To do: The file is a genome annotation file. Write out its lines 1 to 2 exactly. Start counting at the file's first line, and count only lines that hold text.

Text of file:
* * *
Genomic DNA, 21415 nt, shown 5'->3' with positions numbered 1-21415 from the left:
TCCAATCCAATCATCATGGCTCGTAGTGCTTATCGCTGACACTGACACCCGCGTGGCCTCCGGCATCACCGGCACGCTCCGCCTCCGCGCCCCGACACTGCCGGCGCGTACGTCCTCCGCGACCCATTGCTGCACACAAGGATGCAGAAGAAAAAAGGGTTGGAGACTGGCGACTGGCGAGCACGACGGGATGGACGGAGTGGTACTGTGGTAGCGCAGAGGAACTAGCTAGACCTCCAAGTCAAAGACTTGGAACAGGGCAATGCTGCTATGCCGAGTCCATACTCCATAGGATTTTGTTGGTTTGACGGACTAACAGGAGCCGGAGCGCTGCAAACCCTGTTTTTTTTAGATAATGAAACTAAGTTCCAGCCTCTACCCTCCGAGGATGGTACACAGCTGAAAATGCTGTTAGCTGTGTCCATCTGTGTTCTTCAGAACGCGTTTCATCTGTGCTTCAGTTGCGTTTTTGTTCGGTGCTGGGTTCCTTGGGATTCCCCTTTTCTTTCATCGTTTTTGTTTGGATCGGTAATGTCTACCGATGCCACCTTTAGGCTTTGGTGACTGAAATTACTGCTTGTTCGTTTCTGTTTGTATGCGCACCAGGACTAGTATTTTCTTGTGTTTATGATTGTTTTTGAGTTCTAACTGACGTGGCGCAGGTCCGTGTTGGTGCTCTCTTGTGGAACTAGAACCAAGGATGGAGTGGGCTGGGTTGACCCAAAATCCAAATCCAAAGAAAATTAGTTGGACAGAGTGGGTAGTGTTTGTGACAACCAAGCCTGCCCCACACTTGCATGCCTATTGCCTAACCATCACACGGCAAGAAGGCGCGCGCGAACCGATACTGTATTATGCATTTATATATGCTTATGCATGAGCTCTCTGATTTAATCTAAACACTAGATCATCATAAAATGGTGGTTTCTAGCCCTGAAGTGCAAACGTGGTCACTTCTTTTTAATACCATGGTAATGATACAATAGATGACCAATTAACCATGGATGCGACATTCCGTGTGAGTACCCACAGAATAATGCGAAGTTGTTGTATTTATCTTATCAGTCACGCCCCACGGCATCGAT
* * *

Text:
Genomic DNA, 21415 nt, shown 5'->3' with positions numbered 1-21415 from the left:
TCCAATCCAATCATCATGGCTCGTAGTGCTTATCGCTGACACTGACACCCGCGTGGCCTCCGGCATCACCGGCACGCTCCGCCTCCGCGCCCCGACACTGCCGGCGCGTACGTCCTCCGCGACCCATTGCTGCACACAAGGATGCAGAAGAAAAAAGGGTTGGAGACTGGCGACTGGCGAGCACGACGGGATGGACGGAGTGGTACTGTGGTAGCGCAGAGGAACTAGCTAGACCTCCAAGTCAAAGACTTGGAACAGGGCAATGCTGCTATGCCGAGTCCATACTCCATAGGATTTTGTTGGTTTGACGGACTAACAGGAGCCGGAGCGCTGCAAACCCTGTTTTTTTTAGATAATGAAACTAAGTTCCAGCCTCTACCCTCCGAGGATGGTACACAGCTGAAAATGCTGTTAGCTGTGTCCATCTGTGTTCTTCAGAACGCGTTTCATCTGTGCTTCAGTTGCGTTTTTGTTCGGTGCTGGGTTCCTTGGGATTCCCCTTTTCTTTCATCGTTTTTGTTTGGATCGGTAATGTCTACCGATGCCACCTTTAGGCTTTGGTGACTGAAATTACTGCTTGTTCGTTTCTGTTTGTATGCGCACCAGGACTAGTATTTTCTTGTGTTTATGATTGTTTTTGAGTTCTAACTGACGTGGCGCAGGTCCGTGTTGGTGCTCTCTTGTGGAACTAGAACCAAGGATGGAGTGGGCTGGGTTGACCCAAAATCCAAATCCAAAGAAAATTAGTTGGACAGAGTGGGTAGTGTTTGTGACAACCAAGCCTGCCCCACACTTGCATGCCTATTGCCTAACCATCACACGGCAAGAAGGCGCGCGCGAACCGATACTGTATTATGCATTTATATATGCTTATGCATGAGCTCTCTGATTTAATCTAAACACTAGATCATCATAAAATGGTGGTTTCTAGCCCTGAAGTGCAAACGTGGTCACTTCTTTTTAATACCATGGTAATGATACAATAGATGACCAATTAACCATGGATGCGACATTCCGTGTGAGTACCCACAGAATAATGCGAAGTTGTTGTATTTATCTTATCAGTCACGCCCCACGGCATCGAT